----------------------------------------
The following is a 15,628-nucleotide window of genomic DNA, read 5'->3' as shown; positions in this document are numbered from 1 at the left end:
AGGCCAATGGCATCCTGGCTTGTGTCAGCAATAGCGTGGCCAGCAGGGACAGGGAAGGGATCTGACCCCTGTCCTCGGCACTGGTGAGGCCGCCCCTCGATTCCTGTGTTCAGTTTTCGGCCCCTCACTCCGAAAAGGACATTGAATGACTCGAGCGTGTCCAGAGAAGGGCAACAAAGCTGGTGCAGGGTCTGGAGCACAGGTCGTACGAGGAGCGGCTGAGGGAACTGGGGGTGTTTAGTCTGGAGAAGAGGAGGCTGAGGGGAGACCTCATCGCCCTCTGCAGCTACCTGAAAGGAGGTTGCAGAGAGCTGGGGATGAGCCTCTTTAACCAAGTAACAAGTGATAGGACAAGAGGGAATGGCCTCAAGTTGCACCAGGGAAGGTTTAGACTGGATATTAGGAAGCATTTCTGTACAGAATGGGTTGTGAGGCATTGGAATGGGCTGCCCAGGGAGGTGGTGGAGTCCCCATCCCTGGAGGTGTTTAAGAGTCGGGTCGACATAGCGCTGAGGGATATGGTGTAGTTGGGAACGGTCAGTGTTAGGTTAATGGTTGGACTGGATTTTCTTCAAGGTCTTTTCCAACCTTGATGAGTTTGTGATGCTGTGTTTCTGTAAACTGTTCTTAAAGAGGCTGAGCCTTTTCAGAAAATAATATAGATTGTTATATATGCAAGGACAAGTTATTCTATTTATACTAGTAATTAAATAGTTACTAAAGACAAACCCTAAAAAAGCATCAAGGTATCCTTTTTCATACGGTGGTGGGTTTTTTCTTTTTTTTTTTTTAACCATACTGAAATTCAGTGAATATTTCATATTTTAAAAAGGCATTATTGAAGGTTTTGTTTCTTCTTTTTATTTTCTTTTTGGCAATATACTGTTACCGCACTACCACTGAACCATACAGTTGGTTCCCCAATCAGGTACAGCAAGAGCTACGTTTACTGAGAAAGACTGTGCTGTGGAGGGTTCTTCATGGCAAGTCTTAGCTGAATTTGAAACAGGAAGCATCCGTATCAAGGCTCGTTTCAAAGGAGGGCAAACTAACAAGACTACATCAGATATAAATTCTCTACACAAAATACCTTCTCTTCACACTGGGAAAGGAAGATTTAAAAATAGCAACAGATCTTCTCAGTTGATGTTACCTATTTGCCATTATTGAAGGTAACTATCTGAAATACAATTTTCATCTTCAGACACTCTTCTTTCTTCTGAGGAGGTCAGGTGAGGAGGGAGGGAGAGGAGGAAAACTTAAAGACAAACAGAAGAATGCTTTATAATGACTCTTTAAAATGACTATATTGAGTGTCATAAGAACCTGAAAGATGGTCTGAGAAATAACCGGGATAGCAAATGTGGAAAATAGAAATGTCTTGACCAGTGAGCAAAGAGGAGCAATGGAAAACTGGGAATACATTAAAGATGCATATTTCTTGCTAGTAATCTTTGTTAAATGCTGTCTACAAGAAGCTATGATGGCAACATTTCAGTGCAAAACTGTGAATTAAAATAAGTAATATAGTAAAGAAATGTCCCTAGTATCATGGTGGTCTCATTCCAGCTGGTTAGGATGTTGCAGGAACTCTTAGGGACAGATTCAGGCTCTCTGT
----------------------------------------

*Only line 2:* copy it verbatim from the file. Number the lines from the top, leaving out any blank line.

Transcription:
AGGCCAATGGCATCCTGGCTTGTGTCAGCAATAGCGTGGCCAGCAGGGACAGGGAAGGGATCTGACCCCTGTCCTCGGCACTGGTGAGGCCGCCCCTCGATTCCTGTGTTCAGTTTTCGGCCCCTCACTCCGAAAAGGACATTGAATGACTCGAGCGTGTCCAGAGAAGGGCAACAAAGCTGGTGCAGGGTCTGGAGCACAGGTCGTACGAGGAGCGGCTGAGGGAACTGGGGGTGTTTAGTCTGGAGAAGAGGAGGCTGAGGGGAGACCTCATCGCCCTCTGCAGCTACCTGAAAGGAGGTTGCAGAGAGCTGGGGATGAGCCTCTTTAACCAAGTAACAAGTGATAGGACAAGAGGGAATGGCCTCAAGTTGCACCAGGGAAGGTTTAGACTGGATATTAGGAAGCATTTCTGTACAGAATGGGTTGTGAGGCATTGGAATGGGCTGCCCAGGGAGGTGGTGGAGTCCCCATCCCTGGAGGTGTTTAAGAGTCGGGTCGACATAGCGCTGAGGGATATGGTGTAGTTGGGAACGGTCAGTGTTAGGTTAATGGTTGGACTGGATTTTCTTCAAGGTCTTTTCCAACCTTGATGAGTTTGTGATGCTGTGTTTCTGTAAACTGTTCTTAAAGAGGCTGAGCCTTTTCAGAAAATAATATAGATTGTTATATATGCAAGGACAAGTTATTCTATTTATACTAGTAATTAAATAGTTACTAAAGACAAACCCTAAAAAAGCATCAAGGTATCCTTTTTCATACGGTGGTGGGTTTTTTCTTTTTTTTTTTTTAACCATACTGAAATTCAGTGAATATTTCATATTTTAAAAAGGCATTATTGAAGGTTTTGTTTCTTCTTTTTATTTTCTTTTTGGCAATATACTGTTACCGCACTACCACTGAACCATACAGTTGGTTCCCCAATCAGGTACAGCAAGAGCTACGTTTACTGAGAAAGACTGTGCTGTGGAGGGTTCTTCATGGCAAGTCTTAGCTGAATTTGAAACAGGAAGCATCCGTATCAAGGCTCGTTTCAAAGGAGGGCAAACTAACAAGACTACATCAGATATAAATTCTCTACACAAAATACCTTCTCTTCACACTGGGAAAGGAAGATTTAAAAATAGCAACAGATCTTCTCAGTTGATGTTACCTATTTGCCATTATTGAAGGTAACTATCTGAAATACAATTTTCATCTTCAGACACTCTTCTTTCTTCTGAGGAGGTCAGGTGAGGAGGGAGGGAGAGGAGGAAAACTTAAAGACAAACAGAAGAATGCTTTATAATGACTCTTTAAAATGACTATATTGAGTGTCATAAGAACCTGAAAGATGGTCTGAGAAATAACCGGGATAGCAAATGTGGAAAATAGAAATGTCTTGACCAGTGAGCAAAGAGGAGCAATGGAAAACTGGGAATACATTAAAGATGCATATTTCTTGCTAGTAATCTTTGTTAAATGCTGTCTACAAGAAGCTATGATGGCAACATTTCAGTGCAAAACTGTGAATTAAAATAAGTAATATAGTAAAGAAATGTCCCTAGTATCATGGTGGTCTCATTCCAGCTGGTTAGGATGTTGCAGGAACTCTTAGGGACAGATTCAGGCTCTCTGT